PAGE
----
When Heidi Wong was in first grade, her parents enrolled her in an international school in Beijing, China, so she could learn English. Growing up, Heidi spoke only Mandarin. Her parents, both investors, spoke several languages, but not English. At first, Heidi struggled to keep up with her classmates who were native English speakers. Her parents helped by taking her to the library, where she would stare at the books for hours trying to connect English words with pictures.
In time, she became fluent in English, and children’s books gave way to Edgar Allen Poe stories, Agatha Christie novels, and paintings by René Magritte and Jenny Saville. These supplied Heidi with endless hours of entertainment—but they also made her feel different.
When she was 13, a friend of her dad’s told her about CTY. Intrigued, she looked it up online and read about Summer Programs. Heidi enrolled herself in Talent Search, took the SATs, and signed up for the Whodunit? course in Easton, Pa. Between the classes, activities, and friendships, Heidi found time at CTY to start writing poetry. Her first poem concerns the wistfulness she was feeling before camp was even over. “When camp is over, there is a post-CTY depression,” she said. “I feel like I found a home at CTY.”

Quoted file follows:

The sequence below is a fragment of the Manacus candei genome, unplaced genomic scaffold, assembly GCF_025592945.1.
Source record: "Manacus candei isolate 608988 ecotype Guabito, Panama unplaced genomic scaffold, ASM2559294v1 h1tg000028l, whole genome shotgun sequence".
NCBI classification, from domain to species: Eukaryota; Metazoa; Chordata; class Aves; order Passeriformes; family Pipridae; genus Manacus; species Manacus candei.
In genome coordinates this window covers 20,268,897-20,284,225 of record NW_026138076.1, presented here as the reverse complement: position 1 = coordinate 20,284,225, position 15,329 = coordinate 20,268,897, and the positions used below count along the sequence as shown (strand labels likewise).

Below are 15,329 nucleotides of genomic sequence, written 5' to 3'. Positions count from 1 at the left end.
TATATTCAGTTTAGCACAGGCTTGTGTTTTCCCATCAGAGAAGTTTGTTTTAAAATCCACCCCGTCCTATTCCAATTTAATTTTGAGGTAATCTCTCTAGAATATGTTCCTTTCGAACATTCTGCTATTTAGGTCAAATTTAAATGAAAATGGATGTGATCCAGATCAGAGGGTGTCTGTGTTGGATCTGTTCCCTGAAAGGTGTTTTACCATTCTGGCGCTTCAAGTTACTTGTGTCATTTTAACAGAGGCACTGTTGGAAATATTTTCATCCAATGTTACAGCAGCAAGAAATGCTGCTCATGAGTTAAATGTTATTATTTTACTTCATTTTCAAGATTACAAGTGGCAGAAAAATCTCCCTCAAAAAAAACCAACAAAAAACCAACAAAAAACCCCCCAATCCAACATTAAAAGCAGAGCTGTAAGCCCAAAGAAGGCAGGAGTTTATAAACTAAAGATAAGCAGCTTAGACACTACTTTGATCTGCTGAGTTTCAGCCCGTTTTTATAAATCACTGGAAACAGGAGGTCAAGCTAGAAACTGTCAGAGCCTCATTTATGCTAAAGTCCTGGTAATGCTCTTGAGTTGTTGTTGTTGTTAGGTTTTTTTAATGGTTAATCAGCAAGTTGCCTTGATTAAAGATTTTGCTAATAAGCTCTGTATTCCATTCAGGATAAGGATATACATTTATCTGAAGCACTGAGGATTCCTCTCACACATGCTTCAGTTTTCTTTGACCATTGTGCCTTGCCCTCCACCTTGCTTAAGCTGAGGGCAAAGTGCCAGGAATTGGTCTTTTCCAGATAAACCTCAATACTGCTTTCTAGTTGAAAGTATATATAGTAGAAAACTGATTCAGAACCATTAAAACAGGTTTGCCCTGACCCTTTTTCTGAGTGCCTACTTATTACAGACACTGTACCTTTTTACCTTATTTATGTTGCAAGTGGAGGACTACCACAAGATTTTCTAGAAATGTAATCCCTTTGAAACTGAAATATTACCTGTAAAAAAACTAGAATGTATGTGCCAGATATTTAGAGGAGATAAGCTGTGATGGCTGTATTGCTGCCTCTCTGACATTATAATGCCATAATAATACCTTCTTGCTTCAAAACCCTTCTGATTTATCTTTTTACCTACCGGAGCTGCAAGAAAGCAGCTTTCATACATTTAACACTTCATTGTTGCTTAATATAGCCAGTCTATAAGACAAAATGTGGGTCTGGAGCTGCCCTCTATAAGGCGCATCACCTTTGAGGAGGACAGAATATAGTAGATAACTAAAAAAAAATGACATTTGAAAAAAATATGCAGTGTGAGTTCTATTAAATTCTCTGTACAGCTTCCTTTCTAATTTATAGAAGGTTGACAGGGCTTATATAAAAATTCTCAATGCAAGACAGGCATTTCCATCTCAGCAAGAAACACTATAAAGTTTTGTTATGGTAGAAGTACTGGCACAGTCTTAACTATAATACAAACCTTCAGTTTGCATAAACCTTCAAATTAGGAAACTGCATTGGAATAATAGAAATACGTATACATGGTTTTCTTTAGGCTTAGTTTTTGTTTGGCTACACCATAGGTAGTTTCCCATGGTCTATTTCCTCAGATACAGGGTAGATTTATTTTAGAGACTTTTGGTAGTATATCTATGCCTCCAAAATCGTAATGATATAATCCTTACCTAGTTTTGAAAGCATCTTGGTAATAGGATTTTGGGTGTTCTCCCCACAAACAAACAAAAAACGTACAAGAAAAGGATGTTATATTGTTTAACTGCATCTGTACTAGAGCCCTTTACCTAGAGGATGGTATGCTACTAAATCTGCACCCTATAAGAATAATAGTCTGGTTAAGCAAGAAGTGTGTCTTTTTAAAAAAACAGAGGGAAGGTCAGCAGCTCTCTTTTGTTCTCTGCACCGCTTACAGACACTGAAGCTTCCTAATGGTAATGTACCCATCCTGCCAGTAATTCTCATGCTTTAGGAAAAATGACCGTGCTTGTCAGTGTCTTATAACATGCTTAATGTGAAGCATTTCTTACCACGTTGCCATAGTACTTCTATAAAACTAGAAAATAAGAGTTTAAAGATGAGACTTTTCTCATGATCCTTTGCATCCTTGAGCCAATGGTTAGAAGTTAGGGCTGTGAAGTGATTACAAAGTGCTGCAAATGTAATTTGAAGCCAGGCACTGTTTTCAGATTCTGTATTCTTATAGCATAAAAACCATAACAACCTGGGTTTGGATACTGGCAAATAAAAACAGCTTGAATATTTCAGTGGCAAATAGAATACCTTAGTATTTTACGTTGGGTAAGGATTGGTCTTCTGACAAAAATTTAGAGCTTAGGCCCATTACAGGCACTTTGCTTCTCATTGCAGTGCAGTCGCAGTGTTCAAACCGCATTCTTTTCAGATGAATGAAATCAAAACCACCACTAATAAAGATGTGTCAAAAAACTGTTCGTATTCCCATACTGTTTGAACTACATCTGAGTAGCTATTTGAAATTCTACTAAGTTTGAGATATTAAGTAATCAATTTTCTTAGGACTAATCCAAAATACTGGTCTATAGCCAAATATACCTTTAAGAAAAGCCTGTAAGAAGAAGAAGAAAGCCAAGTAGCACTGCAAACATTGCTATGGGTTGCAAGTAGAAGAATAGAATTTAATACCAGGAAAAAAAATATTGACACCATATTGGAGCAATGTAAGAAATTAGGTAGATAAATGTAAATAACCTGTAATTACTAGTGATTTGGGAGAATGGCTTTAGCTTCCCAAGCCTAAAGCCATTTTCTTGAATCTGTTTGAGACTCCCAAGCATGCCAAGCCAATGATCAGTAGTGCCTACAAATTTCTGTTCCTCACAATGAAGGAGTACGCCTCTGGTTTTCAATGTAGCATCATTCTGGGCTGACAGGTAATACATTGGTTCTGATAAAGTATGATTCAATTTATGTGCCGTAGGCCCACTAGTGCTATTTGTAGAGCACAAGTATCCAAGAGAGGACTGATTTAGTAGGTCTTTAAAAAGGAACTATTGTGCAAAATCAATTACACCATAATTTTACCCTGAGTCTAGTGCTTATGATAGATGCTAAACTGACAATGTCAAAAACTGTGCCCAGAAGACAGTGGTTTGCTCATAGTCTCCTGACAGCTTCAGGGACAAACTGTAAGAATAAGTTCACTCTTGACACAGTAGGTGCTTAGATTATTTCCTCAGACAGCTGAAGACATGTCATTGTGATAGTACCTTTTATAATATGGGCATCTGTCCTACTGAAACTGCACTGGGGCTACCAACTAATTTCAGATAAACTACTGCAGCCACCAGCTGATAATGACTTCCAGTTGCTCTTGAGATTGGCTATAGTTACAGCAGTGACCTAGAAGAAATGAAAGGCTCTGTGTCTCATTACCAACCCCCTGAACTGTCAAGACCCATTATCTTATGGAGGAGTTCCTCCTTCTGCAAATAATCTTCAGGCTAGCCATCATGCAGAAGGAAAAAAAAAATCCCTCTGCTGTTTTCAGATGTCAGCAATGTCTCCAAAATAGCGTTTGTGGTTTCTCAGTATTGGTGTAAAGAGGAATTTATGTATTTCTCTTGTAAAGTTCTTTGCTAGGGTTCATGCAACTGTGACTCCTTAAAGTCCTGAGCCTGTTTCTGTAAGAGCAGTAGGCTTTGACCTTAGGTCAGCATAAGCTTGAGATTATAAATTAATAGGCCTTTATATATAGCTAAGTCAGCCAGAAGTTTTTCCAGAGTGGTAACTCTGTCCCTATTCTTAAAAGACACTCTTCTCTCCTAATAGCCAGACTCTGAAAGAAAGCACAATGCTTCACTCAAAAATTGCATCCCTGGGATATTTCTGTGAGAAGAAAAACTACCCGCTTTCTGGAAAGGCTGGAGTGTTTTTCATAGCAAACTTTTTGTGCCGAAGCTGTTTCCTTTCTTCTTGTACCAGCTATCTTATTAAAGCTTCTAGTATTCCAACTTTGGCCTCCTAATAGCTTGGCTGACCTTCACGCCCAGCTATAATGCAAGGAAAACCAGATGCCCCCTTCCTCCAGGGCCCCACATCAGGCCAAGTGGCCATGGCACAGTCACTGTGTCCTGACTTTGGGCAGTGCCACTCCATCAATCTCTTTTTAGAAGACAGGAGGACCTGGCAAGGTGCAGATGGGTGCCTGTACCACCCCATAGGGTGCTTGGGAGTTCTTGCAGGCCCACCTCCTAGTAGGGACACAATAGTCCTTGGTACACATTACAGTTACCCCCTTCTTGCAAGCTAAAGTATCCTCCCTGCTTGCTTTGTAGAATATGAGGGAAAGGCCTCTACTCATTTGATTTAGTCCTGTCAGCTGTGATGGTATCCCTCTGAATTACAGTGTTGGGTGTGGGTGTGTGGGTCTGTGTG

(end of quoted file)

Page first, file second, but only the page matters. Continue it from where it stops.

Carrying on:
Heidi compiled a book of more than 100 of her poems confronting themes of love, death, sickness, and loneliness. Her first book, “Sixteen,” was published in May. In June, Heidi donated the proceeds from her book, $15,000, to CTY. “This is something I’ve wanted to do for a very long time. As an artist and writer, whenever somebody asks me ‘Who inspired that?’ 99 percent of the time, it’s not a “who,” it’s a “where,” and that place is a summer program called CTY.”
“We were amazed with Heidi’s incredible generosity and desire to help other bright students who are less able to afford a summer at CTY. Never before had a current student made a gift like this and we were deeply grateful,” said Margaret Walsh, senior director of development for CTY.
Heidi’s commitment to CTY didn’t stop here. She also supported CTY’s Pi Day 24-hour online giving campaign on March 14 by making a gift of $3,141 and by donating one of her paintings inspired by the Easton site. It was the top prize in a raffle to alumni donors who gave on this day.
Heidi will graduate from high school this spring. She plans to come back and work as an RA with Summer Programs, attend college, live in New York City, and eventually become a painter or writer. In the meantime, she hopes her gift will afford more students the Summer Programs experience. “I hope CTY can change the lives of more kids for the better,” she said.